- acquisition strategy
- marketplace synergies
- market share
- complementary assets; i.e., a group of assets might be worth more than the sum of its parts
- management capabilities: if the principal market participant acquired the assets, does it have the management capacity to develop them?
When a court counts a professional’s income as an asset ...
After more than 20 years of marriage, a lawyer and his wife divorced. The wife hired a CPA expert, who testified that the husband’s practice had no real assets but a bank account with nearly $120,000—and that was the value of the enterprise, he said. The court found that the husband earned approximately $270,000 per year and the value of his law practice was $65,000, and awarded each party half. The husband appealed, saying the court erred by considering the goodwill value of his practice.
The appellate court disagreed, finding that the trial court did not consider goodwill or the husband’s future income in its valuation of the law practice. However, it did not properly characterize the cash account, which did not “change from income to asset” merely because it had not been distributed by the time of trial. The husband’s income, “past and projected into the future, should be (and was) considered in addressing . . . spousal support,” the court held, in finding that the law practice had no appreciable value. Read the complete digest of In re the Marriage of Jackson, 3925703 (Iowa App.)(Sept. 8, 2011) in the December Business Valuation Update; the court’s unpublished opinion will be posted soon at BVLaw.
The quandary of the double-dip: Clearly, the law practice in that case did not generate more than a “living” for the practitioner-spouse. But what happens when a thriving professional practice is valued under an income or earnings approach for purposes of distribution—and the court also considers the professional’s income to determine support? See, e.g., McReath v. McReath (also available at BVLaw), in which the Wisconsin Supreme Court said it wasn’t too worried about double counting, because “when a trial court assigns an income-earning asset to one spouse, it is awarding the full, fair market value of that asset at the time of the property division. Presumably, that spouse could turn around and sell the asset next day, attaining the same value; or he/she could retain the asset for its income-producing properties.”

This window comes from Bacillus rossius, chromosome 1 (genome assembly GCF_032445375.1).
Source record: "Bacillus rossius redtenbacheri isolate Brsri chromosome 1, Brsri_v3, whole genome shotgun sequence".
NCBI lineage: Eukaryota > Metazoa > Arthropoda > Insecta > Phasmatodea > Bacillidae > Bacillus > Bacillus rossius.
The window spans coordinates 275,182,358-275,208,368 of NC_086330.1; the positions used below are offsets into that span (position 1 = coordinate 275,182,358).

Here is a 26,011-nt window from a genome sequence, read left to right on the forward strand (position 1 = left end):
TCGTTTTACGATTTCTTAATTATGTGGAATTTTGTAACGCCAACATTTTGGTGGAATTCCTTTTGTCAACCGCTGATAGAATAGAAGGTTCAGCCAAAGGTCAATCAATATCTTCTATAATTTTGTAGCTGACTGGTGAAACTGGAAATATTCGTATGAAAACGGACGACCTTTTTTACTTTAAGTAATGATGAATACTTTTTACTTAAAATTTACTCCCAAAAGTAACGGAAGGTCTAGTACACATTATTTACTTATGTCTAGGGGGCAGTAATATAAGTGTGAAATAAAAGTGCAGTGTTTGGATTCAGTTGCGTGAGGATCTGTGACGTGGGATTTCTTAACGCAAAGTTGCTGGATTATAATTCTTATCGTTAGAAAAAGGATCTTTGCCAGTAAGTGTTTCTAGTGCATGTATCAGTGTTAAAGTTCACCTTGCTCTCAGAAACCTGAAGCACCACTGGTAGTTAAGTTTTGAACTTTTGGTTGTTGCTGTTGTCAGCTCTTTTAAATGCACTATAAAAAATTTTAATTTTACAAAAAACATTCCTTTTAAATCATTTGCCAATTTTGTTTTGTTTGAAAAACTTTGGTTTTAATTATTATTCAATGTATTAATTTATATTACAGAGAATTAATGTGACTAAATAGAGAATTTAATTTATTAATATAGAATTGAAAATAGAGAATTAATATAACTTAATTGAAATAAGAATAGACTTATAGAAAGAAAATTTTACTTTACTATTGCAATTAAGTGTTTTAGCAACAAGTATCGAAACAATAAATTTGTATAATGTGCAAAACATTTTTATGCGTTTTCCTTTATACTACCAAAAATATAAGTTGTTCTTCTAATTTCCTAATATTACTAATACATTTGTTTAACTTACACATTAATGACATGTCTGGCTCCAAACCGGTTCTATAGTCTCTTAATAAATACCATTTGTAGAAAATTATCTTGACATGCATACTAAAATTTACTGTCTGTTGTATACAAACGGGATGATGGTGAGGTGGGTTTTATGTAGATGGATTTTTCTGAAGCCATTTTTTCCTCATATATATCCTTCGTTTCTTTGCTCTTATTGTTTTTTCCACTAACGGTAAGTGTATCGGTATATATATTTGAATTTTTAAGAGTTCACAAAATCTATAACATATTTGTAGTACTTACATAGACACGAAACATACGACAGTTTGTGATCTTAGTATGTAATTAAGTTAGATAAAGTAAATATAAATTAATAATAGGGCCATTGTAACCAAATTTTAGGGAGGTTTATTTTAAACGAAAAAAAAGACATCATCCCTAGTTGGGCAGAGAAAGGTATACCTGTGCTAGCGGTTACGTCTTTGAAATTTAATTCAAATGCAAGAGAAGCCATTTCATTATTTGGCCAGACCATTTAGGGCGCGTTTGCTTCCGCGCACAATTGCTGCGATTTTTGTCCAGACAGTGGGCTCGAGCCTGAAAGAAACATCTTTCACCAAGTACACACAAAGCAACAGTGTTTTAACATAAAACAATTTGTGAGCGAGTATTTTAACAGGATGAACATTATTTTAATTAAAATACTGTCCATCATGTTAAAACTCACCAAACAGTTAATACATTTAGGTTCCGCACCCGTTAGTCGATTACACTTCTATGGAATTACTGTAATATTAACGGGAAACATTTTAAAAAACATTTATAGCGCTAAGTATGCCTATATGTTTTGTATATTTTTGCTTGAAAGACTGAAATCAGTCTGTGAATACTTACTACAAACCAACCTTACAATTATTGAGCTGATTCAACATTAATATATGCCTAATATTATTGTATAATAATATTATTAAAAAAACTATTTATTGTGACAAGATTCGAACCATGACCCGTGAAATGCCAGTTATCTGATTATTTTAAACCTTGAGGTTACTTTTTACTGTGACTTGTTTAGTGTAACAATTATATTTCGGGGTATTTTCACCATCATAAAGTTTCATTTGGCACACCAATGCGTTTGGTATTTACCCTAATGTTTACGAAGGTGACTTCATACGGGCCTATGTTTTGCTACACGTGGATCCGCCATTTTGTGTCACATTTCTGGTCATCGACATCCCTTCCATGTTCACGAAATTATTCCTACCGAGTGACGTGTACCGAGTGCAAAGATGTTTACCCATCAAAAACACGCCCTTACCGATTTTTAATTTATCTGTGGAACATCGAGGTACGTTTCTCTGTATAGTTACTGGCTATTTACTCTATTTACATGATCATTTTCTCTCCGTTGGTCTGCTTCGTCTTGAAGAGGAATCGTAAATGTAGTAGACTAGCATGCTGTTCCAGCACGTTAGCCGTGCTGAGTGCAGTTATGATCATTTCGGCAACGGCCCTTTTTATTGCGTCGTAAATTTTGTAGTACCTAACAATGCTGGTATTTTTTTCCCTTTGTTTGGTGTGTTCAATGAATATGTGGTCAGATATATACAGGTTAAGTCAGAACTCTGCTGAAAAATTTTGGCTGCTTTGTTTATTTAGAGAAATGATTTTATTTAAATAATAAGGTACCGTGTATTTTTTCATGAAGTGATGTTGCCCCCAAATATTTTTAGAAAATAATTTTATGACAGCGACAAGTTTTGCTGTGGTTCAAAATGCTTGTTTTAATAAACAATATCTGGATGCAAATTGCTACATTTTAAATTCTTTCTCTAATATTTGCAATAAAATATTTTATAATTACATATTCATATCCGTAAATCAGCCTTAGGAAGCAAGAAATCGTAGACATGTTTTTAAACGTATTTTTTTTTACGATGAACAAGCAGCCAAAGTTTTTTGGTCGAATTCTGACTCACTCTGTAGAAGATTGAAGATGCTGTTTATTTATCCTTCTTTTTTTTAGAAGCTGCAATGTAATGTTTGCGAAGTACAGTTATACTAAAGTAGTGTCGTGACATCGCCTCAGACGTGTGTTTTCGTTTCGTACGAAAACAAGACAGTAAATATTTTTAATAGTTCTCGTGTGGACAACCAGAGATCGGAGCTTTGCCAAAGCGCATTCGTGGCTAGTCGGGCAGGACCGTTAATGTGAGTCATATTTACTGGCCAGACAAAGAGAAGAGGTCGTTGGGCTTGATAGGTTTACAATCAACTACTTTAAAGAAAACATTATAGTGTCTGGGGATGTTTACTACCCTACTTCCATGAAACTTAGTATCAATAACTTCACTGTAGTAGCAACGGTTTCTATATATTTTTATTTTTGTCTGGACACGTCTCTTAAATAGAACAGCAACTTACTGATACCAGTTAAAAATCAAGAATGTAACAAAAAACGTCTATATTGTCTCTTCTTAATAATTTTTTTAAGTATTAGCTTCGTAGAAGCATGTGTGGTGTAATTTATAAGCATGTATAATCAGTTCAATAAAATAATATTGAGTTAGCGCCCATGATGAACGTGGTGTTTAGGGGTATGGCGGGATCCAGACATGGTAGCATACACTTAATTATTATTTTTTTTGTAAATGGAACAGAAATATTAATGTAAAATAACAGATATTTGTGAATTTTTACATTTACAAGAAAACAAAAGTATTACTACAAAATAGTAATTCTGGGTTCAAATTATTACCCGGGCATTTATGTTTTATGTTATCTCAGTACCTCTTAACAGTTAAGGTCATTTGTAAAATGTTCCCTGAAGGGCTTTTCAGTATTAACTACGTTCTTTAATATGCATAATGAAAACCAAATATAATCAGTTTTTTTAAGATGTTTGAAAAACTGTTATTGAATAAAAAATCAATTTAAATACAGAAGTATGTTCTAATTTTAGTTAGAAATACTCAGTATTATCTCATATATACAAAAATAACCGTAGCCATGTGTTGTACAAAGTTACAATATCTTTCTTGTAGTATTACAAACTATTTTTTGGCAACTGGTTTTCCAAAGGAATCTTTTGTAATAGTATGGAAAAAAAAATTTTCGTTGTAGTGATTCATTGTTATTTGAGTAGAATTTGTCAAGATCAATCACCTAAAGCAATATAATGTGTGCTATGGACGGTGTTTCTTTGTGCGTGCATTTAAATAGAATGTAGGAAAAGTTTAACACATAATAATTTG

For currency and clarity on this complicated issue, tune in to: Asset or Income? Double Dipping in Divorce, featuring Don DeGrazia (Gold Gocial Gernstein) and Stacy Preston Collins (Financial Research Associates) on Thursday, Nov. 17.
IRS presents new model on transfers of fractional interests
When we first broke the news about the IRS’s fractional interest model at the most recent ASA IRS National Symposium last spring, the halls were buzzing with appraisers’ debate, discussion, and even dismay. As the BVWire reported, the “minority premium model” takes fractional interest calculations through several levels of minority vs. majority ownership, and concludes that even when the owners are equally split, the 50% interest may not warrant a fractional interest discount any greater than 30%.
But then—why do empirical market data suggest that fractional interests routinely trade at discounts of 30% and higher? Aren’t the facts and circumstances of many such holdings much more complicated than the IRS model suggests? But consider this question: Would a court ever be persuaded that, for example, a 99% owner would be willing to sell at a 30% discount if he can buy out the 1% owner at the equivalent of a 1%-2% discount?
Get the answers to these and many more questions in Part IV, the last session of BVR’s Tax Summit: Valuing a Majority Fractional Interest. The event features Neil Mills-Mazer (Internal Revenue Service), who will introduce and describe his controversial model this Friday, Nov. 11.
Majority of CPAs ask for IFRS option
A majority of CPAs say U.S. public companies should have the option to use International Financial Reporting Standards (IFRS) while the SEC decides whether to incorporate the standards into U.S. reporting requirements, according to an AICPA survey (and as reported in the Journal of Accountancy last week). The survey revealed that support for IFRS remains high among AICPA members, but, in the absence of a clear regulatory timetable, U.S. firms and organizations are delaying planning and preparation for the global standards.